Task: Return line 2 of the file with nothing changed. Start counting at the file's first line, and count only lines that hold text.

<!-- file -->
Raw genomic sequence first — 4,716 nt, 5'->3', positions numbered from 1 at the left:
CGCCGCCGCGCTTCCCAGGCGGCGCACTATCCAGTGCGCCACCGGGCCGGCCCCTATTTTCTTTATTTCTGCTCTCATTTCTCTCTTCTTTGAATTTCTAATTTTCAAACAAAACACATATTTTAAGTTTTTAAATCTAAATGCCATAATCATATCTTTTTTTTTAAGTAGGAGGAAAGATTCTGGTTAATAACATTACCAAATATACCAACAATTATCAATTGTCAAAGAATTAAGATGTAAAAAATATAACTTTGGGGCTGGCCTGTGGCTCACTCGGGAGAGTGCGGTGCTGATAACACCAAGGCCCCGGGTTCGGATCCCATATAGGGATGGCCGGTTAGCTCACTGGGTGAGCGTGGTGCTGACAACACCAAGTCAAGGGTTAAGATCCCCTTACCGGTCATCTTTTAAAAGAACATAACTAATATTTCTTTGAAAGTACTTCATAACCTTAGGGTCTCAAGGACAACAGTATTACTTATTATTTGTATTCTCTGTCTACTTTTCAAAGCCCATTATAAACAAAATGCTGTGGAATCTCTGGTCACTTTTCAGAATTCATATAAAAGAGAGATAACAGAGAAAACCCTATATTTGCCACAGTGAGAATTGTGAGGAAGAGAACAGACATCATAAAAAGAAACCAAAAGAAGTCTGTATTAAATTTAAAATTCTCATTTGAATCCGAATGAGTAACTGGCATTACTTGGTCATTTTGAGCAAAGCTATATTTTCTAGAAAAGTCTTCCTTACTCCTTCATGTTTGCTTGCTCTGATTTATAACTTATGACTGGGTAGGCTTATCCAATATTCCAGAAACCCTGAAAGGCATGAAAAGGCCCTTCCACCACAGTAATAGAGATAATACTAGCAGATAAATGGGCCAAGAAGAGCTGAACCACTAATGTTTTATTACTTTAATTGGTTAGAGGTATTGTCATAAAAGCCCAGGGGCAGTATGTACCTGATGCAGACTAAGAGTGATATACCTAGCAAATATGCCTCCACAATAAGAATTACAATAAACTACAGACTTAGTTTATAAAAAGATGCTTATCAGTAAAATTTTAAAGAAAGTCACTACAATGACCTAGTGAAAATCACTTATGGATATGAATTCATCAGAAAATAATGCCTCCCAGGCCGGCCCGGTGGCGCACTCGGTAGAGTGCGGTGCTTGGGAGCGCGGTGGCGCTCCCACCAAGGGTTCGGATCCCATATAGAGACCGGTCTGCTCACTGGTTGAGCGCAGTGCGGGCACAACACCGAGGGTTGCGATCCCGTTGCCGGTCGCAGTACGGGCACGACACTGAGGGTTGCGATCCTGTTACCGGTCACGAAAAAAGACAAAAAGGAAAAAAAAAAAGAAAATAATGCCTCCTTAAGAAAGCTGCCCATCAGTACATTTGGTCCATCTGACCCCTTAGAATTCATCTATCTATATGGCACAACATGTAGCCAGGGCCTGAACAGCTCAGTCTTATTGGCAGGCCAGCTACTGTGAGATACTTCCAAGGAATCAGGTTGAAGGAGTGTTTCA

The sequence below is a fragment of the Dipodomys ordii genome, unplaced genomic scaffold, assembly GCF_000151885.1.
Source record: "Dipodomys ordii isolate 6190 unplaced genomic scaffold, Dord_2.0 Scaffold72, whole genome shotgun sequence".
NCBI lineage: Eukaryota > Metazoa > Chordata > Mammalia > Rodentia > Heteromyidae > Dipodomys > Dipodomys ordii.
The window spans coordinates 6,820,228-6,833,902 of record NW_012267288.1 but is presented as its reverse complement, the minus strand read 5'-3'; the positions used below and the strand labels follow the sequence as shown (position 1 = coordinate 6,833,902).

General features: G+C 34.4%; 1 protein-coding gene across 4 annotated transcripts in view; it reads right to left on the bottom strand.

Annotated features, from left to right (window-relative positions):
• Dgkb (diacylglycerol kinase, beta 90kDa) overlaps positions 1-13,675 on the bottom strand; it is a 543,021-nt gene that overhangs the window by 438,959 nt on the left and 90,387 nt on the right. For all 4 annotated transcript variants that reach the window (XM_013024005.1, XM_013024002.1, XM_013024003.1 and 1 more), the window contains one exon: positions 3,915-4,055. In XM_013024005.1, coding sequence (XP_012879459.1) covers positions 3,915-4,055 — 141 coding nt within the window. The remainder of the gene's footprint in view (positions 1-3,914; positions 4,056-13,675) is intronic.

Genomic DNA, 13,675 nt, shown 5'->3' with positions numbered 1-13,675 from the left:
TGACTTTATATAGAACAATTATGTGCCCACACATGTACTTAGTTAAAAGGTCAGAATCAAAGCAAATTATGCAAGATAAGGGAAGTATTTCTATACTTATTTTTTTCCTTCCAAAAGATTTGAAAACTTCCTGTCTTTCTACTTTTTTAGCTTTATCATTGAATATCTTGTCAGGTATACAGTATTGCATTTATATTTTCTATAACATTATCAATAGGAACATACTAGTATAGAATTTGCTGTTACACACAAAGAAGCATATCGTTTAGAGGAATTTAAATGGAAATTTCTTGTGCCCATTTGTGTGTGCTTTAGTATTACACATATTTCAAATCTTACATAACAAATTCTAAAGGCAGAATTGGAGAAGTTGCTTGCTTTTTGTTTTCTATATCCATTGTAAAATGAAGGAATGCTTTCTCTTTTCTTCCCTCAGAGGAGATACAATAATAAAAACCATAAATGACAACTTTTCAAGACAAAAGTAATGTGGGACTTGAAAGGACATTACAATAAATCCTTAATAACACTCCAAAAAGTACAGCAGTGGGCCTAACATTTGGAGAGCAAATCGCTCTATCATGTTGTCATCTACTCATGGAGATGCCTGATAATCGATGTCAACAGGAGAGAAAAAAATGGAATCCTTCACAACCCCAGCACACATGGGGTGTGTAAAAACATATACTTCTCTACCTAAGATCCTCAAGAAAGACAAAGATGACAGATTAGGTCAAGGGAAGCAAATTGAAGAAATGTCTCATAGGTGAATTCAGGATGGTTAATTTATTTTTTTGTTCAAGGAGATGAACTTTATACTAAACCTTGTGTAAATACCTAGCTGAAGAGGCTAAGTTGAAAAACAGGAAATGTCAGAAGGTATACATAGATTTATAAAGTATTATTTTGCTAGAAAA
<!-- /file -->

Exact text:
CGCCGCCGCGCTTCCCAGGCGGCGCACTATCCAGTGCGCCACCGGGCCGGCCCCTATTTTCTTTATTTCTGCTCTCATTTCTCTCTTCTTTGAATTTCTAATTTTCAAACAAAACACATATTTTAAGTTTTTAAATCTAAATGCCATAATCATATCTTTTTTTTTAAGTAGGAGGAAAGATTCTGGTTAATAACATTACCAAATATACCAACAATTATCAATTGTCAAAGAATTAAGATGTAAAAAATATAACTTTGGGGCTGGCCTGTGGCTCACTCGGGAGAGTGCGGTGCTGATAACACCAAGGCCCCGGGTTCGGATCCCATATAGGGATGGCCGGTTAGCTCACTGGGTGAGCGTGGTGCTGACAACACCAAGTCAAGGGTTAAGATCCCCTTACCGGTCATCTTTTAAAAGAACATAACTAATATTTCTTTGAAAGTACTTCATAACCTTAGGGTCTCAAGGACAACAGTATTACTTATTATTTGTATTCTCTGTCTACTTTTCAAAGCCCATTATAAACAAAATGCTGTGGAATCTCTGGTCACTTTTCAGAATTCATATAAAAGAGAGATAACAGAGAAAACCCTATATTTGCCACAGTGAGAATTGTGAGGAAGAGAACAGACATCATAAAAAGAAACCAAAAGAAGTCTGTATTAAATTTAAAATTCTCATTTGAATCCGAATGAGTAACTGGCATTACTTGGTCATTTTGAGCAAAGCTATATTTTCTAGAAAAGTCTTCCTTACTCCTTCATGTTTGCTTGCTCTGATTTATAACTTATGACTGGGTAGGCTTATCCAATATTCCAGAAACCCTGAAAGGCATGAAAAGGCCCTTCCACCACAGTAATAGAGATAATACTAGCAGATAAATGGGCCAAGAAGAGCTGAACCACTAATGTTTTATTACTTTAATTGGTTAGAGGTATTGTCATAAAAGCCCAGGGGCAGTATGTACCTGATGCAGACTAAGAGTGATATACCTAGCAAATATGCCTCCACAATAAGAATTACAATAAACTACAGACTTAGTTTATAAAAAGATGCTTATCAGTAAAATTTTAAAGAAAGTCACTACAATGACCTAGTGAAAATCACTTATGGATATGAATTCATCAGAAAATAATGCCTCCCAGGCCGGCCCGGTGGCGCACTCGGTAGAGTGCGGTGCTTGGGAGCGCGGTGGCGCTCCCACCAAGGGTTCGGATCCCATATAGAGACCGGTCTGCTCACTGGTTGAGCGCAGTGCGGGCACAACACCGAGGGTTGCGATCCCGTTGCCGGTCGCAGTACGGGCACGACACTGAGGGTTGCGATCCTGTTACCGGTCACGAAAAAAGACAAAAAGGAAAAAAAAAAAGAAAATAATGCCTCCTTAAGAAAGCTGCCCATCAGTACATTTGGTCCATCTGACCCCTTAGAATTCATCTATCTATATGGCACAACATGTAGCCAGGGCCTGAACAGCTCAGTCTTATTGGCAGGCCAGCTACTGTGAGATACTTCCAAGGAATCAGGTTGAAGGAGTGTTTCA